Egypt Thinking with Alaa | | Mada Masr
Software developer and activist Alaa Abd El Fattah has been imprisoned in the Maximum Security Wing 2 of the Tora Prison Complex for the last three months. He was arrested by national security agents on the morning of September 29 as he was leaving Dokki Police Station where he had been forced to spend 12 hours every night — from 6 pm to 6 am — as part of his probation since his release from prison at the end of March after serving a five-year sentence.
Alaa is being held in remand detention on charges of belonging to an illegal organization and spreading false information. His detention is renewed by the State Security Prosecution every 15 days.
The conditions of Alaa’s current imprisonment are the worst of his multiple detentions dating back to 2006. He has no access to reading materials, sunlight, or clean water. All visitations are conducted through a glass barrier and he has no physical contact with his family.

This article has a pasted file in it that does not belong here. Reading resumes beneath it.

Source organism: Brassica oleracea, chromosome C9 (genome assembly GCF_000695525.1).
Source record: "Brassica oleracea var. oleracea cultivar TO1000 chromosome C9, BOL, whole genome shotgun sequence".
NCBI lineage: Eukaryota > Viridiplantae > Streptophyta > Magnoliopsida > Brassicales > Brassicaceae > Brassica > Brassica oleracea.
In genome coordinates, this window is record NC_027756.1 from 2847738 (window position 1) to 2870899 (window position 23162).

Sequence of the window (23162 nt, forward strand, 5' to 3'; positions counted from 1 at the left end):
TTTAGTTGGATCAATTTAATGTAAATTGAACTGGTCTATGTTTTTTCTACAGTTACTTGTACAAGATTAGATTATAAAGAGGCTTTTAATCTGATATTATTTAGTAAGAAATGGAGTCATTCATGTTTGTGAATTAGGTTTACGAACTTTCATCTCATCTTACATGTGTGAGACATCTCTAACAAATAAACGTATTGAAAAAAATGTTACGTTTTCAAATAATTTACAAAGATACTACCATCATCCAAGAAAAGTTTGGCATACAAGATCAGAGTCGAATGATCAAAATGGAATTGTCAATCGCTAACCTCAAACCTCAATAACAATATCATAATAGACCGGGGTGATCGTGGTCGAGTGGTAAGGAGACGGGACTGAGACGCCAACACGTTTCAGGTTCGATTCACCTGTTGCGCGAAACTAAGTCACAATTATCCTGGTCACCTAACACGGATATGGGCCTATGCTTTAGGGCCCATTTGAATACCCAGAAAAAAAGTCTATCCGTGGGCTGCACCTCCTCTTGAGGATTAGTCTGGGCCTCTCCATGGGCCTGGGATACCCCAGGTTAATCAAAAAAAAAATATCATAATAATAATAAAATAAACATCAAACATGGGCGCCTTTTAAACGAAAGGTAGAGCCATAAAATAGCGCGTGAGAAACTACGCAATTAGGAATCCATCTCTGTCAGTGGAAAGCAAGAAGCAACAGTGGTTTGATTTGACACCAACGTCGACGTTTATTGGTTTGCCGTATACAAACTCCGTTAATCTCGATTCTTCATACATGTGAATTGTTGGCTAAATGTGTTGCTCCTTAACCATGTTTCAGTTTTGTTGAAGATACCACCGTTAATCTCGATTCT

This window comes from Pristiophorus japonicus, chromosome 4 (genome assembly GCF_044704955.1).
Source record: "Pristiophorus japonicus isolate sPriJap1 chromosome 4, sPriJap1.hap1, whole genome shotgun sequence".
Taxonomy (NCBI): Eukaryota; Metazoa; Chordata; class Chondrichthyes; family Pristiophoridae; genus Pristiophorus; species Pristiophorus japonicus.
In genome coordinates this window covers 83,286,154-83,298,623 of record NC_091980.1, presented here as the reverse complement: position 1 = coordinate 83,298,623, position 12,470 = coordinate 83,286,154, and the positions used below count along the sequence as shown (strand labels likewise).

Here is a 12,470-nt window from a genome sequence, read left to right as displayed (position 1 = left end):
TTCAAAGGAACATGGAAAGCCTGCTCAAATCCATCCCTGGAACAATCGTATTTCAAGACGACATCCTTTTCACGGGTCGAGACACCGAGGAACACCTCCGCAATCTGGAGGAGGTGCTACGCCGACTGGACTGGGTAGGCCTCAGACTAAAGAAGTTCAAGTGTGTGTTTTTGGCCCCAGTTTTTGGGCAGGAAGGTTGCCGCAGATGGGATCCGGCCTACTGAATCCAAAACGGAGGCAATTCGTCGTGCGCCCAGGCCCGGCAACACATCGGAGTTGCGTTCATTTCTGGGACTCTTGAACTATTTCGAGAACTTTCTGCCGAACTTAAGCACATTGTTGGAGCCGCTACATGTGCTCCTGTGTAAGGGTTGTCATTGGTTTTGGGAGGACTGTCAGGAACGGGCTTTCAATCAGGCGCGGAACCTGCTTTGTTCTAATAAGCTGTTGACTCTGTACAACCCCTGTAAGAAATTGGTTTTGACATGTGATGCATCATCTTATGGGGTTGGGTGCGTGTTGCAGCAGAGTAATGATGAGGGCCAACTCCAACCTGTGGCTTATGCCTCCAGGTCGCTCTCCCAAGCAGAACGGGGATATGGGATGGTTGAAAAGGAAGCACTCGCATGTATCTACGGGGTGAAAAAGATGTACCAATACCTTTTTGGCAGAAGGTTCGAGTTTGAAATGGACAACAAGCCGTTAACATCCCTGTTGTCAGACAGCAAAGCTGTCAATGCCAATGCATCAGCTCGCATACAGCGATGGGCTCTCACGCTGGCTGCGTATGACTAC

At his most recent detention renewal hearing on December 9, Alaa addressed State Security Prosecution and spoke out about the conditions of his detention. In his remarks, he made historical references to the Egyptian state’s ascent to modernity and its relation to the written word.
Mada Masr asked historian Khaled Fahmy, a professor of modern Arabic studies at Cambridge University and the author of four books on the social and cultural history of nineteenth-century Egypt, to critically engage and reflect on Alaa’s remarks.
The following are Alaa’s remarks in full followed by Khaled Fahmy’s text.